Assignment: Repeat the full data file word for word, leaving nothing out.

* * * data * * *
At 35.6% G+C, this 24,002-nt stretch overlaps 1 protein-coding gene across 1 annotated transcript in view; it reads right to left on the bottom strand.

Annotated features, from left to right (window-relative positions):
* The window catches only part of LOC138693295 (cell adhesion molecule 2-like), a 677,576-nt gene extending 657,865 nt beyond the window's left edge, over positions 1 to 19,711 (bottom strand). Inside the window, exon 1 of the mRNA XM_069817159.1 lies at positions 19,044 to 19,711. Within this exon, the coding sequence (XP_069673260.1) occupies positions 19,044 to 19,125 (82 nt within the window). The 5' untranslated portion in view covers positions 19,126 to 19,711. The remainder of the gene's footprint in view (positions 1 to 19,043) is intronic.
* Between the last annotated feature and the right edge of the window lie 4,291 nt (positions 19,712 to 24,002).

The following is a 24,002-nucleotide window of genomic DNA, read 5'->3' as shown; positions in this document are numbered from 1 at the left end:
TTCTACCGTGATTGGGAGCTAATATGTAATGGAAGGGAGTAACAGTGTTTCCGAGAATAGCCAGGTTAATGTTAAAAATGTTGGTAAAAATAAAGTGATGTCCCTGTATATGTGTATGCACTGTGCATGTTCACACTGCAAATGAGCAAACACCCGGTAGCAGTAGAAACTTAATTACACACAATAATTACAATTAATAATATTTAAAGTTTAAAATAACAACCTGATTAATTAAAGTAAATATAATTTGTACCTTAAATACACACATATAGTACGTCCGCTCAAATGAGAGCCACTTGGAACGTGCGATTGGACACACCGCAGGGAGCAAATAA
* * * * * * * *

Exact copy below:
At 35.6% G+C, this 24,002-nt stretch overlaps 1 protein-coding gene across 1 annotated transcript in view; it reads right to left on the bottom strand.

Annotated features, from left to right (window-relative positions):
* The window catches only part of LOC138693295 (cell adhesion molecule 2-like), a 677,576-nt gene extending 657,865 nt beyond the window's left edge, over positions 1 to 19,711 (bottom strand). Inside the window, exon 1 of the mRNA XM_069817159.1 lies at positions 19,044 to 19,711. Within this exon, the coding sequence (XP_069673260.1) occupies positions 19,044 to 19,125 (82 nt within the window). The 5' untranslated portion in view covers positions 19,126 to 19,711. The remainder of the gene's footprint in view (positions 1 to 19,043) is intronic.
* Between the last annotated feature and the right edge of the window lie 4,291 nt (positions 19,712 to 24,002).

The following is a 24,002-nucleotide window of genomic DNA, read 5'->3' as shown; positions in this document are numbered from 1 at the left end:
TTCTACCGTGATTGGGAGCTAATATGTAATGGAAGGGAGTAACAGTGTTTCCGAGAATAGCCAGGTTAATGTTAAAAATGTTGGTAAAAATAAAGTGATGTCCCTGTATATGTGTATGCACTGTGCATGTTCACACTGCAAATGAGCAAACACCCGGTAGCAGTAGAAACTTAATTACACACAATAATTACAATTAATAATATTTAAAGTTTAAAATAACAACCTGATTAATTAAAGTAAATATAATTTGTACCTTAAATACACACATATAGTACGTCCGCTCAAATGAGAGCCACTTGGAACGTGCGATTGGACACACCGCAGGGAGCAAATAA